At first, you would be forgiven for thinking that, in this household at least, Friday 29th April 2011 was just any old day. Mr Liz duly brought me a nice cup of tea in bed and rushed downstairs to commandeer the tellybox so that he might pretend to be some kind of fierce sandal-wearing warrior on the trail of some dragon, or bad man, or monkey, or something. I lay in bed, and read an intellectual book about vampires. And then, I remembered.
Seconds later, Mr Liz had been forcibly removed from televisual control, and found himself watching, aghast, as a parade of overdressed toffs and celebrities began to shimmy across the screen. A stream of text messages - "Oh my God! Posh is wearing NAVY" - announced that my fellow wedding-watcher was on her way, armed with pink wine and good shoes. Normal service resumed - Mr Liz driven out of his own living room by presence of wildly over-excited, squawking women - we sat back to enjoy the following schedule:
10am: watching the guests arrive, commenting chiefly on Tara's nose, Posh's teepee and Elton's girth. Perusal of Grazia during dull moments or those featuring Fearne Cotton.
11am: the ceremony. We like the dress, but note that Pippa's maid of honour outfit is remarkably similar to my own wedding dress although, presumably, not purchased from Monsoon. We have a cup of tea and plan to watch the whole ceremony.
11.15: some religious people start doing long readings so we open the pink wine and embark on a sterling sofa picnic - olives, pork pies, crisps, pate and crackers. Somehow, the food and the drink complement each other so perfectly that no-one really notices that the sun is not even approaching the yard-arm. We enjoy how Kate keeps her face looking interested throughout the duration of the ceremony while William is repeatedly caught on camera looking bored - presumably because he doesn't have any pink wine to take the edge off it all.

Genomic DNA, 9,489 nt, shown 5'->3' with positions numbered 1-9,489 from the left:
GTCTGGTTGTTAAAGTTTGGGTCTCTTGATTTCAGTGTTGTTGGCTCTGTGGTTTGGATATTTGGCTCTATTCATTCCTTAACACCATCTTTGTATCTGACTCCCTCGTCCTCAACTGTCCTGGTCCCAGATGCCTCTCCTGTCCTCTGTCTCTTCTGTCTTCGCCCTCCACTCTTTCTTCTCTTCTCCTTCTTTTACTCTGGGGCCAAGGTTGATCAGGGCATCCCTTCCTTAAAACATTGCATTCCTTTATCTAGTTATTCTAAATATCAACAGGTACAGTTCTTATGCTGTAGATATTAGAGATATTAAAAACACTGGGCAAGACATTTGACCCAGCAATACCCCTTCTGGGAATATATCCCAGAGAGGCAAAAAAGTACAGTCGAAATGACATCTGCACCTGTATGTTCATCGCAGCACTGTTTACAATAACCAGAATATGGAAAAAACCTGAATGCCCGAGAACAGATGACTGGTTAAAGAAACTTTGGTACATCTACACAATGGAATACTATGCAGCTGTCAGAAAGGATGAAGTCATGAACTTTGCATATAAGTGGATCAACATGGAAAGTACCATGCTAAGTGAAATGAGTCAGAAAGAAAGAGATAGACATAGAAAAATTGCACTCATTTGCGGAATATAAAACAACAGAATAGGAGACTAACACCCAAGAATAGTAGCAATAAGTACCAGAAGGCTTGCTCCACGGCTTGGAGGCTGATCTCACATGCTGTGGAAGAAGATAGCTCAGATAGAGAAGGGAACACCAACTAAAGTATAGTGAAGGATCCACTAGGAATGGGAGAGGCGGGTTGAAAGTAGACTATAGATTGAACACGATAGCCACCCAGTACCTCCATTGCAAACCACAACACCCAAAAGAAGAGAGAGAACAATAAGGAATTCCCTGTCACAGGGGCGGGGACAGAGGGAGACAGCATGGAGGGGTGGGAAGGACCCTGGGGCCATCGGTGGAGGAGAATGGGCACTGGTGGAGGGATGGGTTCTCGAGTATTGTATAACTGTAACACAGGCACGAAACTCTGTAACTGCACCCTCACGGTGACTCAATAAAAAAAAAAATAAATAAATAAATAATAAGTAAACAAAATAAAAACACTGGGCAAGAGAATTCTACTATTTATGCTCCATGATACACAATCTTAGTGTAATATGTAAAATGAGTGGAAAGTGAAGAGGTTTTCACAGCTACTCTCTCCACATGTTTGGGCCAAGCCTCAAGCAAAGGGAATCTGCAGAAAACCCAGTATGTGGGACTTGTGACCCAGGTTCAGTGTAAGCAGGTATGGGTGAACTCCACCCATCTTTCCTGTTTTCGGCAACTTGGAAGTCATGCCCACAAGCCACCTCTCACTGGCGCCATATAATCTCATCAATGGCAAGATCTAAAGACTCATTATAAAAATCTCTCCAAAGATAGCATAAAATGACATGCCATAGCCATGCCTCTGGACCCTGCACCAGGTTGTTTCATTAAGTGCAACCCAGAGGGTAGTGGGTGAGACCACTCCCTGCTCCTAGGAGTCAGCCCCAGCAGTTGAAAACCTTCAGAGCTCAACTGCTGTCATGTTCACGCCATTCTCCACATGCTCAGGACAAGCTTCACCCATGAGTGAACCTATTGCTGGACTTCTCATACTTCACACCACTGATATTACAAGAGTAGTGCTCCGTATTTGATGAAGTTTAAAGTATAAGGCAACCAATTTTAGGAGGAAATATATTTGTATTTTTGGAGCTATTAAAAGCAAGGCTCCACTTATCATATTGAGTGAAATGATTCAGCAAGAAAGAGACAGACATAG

1.30: I predict that Wills and Kate will kiss twice on the balcony, and am correct. We also enjoy the tiny bridemaid refusing to remove her hands from over her ears or the look of total disgust from her face.
2pm: time to actually leave the house. The long and arduous walk to Didsbury is broken up with a pitstop in the beautiful Airy Fairy Cake Boutique on School Lane, where Laura sells us cupcakes that have pictures of Kate and William on. I should probably mention that at this point I am sporting my wedding tiara, which I have been looking for an excuse to wear for the last seven years; I am under the impression that I look a little like a bride, or a princess, or possibly both.
3.30pm: drinks at The Didsbury. We sit outside and drink Prosecco, and have by this stage been joined by two boys who claim to have no interest whatsoever in the wedding, and yet find they can manage to sit outside a pub drinking beer.
5pm: drinks at The Sanctuary. This place is much improved since its Varsity days, and was very sportingly offering jugs of Pimms for £7.99 a go. We sit in a lovely squashy old sofa and find to our horror that the boys are now embracing the spirit of the occasion and wish to share our Pimms. Cunning friend contrives to pour large quantities of ice-cubes into their waiting glasses rather than much actual Pimms, thus reminding me of one of the key reasons I spend so much time with her.
7pm: it would seem that people who eat their lunch at 11.15 are quite terrifyingly hungry by the early evening, and are forced to accept that eating the cucumber slices from the Pimms jug is no longer sufficient. We choose The Laughing Buddha, a Chinese restaurant that we have never tried before, and are most impressed - we order Banquet C and plough our way through assorted deep-fried starters, hot and sour soup, crispy duck and four main courses (one of which - the Mongolian Lamb - had to be packaged up for taking home lest we actually burst on the premises.) The food is consistently good, and I give it a score of 7.8, docking points largely because the duck was a tiny bit dry, and they gave too much food to people who clearly couldn't say no.
9.30: we walk home our separate ways, and I am in bed at a profoundly sensible hour. If it wasn't likely to bankrupt both the country and me personally, I would suggest one of these Royal Wedding larks at least once a year, possibly more often depending on availability of appropriate personnel.